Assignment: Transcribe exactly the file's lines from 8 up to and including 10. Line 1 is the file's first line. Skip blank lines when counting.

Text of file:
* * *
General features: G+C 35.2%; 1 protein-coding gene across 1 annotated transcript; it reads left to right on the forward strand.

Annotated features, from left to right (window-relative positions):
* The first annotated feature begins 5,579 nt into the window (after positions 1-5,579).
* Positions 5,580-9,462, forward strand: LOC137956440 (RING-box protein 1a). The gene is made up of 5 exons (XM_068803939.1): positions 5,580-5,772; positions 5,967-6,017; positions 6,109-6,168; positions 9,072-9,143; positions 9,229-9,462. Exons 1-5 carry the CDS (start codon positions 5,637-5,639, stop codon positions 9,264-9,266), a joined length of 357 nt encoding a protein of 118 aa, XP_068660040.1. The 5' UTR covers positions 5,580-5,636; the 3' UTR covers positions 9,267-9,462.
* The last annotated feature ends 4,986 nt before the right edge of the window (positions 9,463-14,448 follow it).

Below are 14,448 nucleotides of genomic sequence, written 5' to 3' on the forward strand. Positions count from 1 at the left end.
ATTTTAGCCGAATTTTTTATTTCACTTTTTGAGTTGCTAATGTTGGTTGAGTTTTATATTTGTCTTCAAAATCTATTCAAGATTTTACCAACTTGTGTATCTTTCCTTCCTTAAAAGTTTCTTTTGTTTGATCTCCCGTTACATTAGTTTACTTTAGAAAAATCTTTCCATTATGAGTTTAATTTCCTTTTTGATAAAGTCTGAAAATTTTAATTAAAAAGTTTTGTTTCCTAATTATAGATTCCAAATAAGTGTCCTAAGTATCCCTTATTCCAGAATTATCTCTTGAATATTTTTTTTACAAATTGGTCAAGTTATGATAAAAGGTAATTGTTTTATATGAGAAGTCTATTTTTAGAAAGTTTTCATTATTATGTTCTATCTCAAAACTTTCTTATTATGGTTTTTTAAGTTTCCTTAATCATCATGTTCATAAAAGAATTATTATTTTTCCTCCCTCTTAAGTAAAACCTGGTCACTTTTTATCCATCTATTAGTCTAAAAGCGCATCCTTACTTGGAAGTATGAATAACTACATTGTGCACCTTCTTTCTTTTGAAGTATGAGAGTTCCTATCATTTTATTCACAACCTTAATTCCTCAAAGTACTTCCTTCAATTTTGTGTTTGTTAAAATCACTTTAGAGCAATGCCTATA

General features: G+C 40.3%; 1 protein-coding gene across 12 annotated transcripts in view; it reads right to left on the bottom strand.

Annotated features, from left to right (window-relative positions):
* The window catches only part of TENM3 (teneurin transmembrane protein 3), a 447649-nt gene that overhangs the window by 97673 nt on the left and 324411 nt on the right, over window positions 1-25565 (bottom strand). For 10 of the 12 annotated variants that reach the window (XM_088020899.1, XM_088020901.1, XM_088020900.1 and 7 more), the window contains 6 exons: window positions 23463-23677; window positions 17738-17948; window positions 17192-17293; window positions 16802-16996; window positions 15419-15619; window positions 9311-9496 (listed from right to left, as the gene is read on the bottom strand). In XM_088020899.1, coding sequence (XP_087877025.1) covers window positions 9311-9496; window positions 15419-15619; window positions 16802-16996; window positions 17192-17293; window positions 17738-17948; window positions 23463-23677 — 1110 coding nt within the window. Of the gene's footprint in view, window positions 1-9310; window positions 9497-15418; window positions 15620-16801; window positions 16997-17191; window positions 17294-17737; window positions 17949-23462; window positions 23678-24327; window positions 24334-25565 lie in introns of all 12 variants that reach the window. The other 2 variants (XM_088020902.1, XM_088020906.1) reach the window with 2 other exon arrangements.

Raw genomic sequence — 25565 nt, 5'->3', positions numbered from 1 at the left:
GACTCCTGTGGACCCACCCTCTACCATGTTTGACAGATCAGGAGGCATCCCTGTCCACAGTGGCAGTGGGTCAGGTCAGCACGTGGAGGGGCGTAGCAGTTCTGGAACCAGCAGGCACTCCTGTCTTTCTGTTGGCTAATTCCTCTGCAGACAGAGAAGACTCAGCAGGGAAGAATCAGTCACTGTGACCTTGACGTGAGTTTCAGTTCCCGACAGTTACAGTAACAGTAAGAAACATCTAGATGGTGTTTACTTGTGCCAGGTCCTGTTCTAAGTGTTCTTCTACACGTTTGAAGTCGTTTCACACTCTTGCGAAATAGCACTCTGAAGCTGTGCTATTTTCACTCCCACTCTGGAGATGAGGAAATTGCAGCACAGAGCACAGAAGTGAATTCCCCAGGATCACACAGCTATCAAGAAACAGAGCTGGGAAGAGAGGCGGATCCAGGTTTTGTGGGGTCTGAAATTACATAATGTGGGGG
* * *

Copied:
General features: G+C 40.3%; 1 protein-coding gene across 12 annotated transcripts in view; it reads right to left on the bottom strand.

Annotated features, from left to right (window-relative positions):
* The window catches only part of TENM3 (teneurin transmembrane protein 3), a 447649-nt gene that overhangs the window by 97673 nt on the left and 324411 nt on the right, over window positions 1-25565 (bottom strand). For 10 of the 12 annotated variants that reach the window (XM_088020899.1, XM_088020901.1, XM_088020900.1 and 7 more), the window contains 6 exons: window positions 23463-23677; window positions 17738-17948; window positions 17192-17293; window positions 16802-16996; window positions 15419-15619; window positions 9311-9496 (listed from right to left, as the gene is read on the bottom strand). In XM_088020899.1, coding sequence (XP_087877025.1) covers window positions 9311-9496; window positions 15419-15619; window positions 16802-16996; window positions 17192-17293; window positions 17738-17948; window positions 23463-23677 — 1110 coding nt within the window. Of the gene's footprint in view, window positions 1-9310; window positions 9497-15418; window positions 15620-16801; window positions 16997-17191; window positions 17294-17737; window positions 17949-23462; window positions 23678-24327; window positions 24334-25565 lie in introns of all 12 variants that reach the window. The other 2 variants (XM_088020902.1, XM_088020906.1) reach the window with 2 other exon arrangements.